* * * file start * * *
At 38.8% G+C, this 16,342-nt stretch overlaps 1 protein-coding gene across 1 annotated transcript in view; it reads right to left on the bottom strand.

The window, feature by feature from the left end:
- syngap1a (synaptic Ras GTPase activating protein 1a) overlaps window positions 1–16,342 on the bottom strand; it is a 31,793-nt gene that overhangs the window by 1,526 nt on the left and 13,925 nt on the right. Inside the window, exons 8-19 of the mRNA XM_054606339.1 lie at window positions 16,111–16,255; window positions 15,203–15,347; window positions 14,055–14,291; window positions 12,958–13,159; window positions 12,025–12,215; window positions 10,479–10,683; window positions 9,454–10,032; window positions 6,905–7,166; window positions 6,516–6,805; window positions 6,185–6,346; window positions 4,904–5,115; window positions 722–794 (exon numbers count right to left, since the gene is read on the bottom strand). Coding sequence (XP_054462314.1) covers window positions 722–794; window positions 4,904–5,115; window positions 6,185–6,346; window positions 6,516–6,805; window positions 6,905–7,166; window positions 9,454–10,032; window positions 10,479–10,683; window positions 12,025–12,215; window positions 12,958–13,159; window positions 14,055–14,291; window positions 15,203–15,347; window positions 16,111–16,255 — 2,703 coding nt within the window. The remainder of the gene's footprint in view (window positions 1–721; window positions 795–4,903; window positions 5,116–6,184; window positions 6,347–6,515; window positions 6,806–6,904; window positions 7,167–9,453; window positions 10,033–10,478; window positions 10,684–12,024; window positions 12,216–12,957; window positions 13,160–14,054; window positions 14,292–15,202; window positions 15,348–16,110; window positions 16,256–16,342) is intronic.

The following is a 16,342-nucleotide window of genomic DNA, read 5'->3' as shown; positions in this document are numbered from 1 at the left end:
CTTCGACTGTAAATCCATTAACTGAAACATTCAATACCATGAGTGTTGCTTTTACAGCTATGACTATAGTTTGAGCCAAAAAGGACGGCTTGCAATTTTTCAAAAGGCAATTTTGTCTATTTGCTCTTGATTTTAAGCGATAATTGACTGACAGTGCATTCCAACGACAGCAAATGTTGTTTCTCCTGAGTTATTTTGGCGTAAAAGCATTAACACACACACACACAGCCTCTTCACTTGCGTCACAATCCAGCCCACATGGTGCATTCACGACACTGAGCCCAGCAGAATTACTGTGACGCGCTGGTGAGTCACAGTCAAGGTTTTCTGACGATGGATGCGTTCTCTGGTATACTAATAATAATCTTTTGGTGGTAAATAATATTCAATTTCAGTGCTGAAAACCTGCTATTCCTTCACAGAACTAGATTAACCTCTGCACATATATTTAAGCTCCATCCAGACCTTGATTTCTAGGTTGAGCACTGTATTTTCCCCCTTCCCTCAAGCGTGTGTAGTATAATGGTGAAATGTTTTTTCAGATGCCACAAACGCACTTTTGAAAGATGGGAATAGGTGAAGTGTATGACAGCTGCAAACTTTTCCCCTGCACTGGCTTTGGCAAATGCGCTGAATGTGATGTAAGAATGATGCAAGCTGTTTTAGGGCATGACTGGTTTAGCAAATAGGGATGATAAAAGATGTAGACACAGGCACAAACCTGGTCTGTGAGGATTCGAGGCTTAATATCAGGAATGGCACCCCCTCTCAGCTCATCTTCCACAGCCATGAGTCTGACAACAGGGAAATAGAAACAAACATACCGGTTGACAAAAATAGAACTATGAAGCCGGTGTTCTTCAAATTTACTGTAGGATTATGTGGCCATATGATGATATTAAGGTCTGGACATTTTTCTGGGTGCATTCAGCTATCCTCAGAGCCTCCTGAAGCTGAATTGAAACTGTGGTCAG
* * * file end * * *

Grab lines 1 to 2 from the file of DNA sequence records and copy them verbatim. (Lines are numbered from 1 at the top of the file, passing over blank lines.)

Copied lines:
At 38.8% G+C, this 16,342-nt stretch overlaps 1 protein-coding gene across 1 annotated transcript in view; it reads right to left on the bottom strand.

The window, feature by feature from the left end: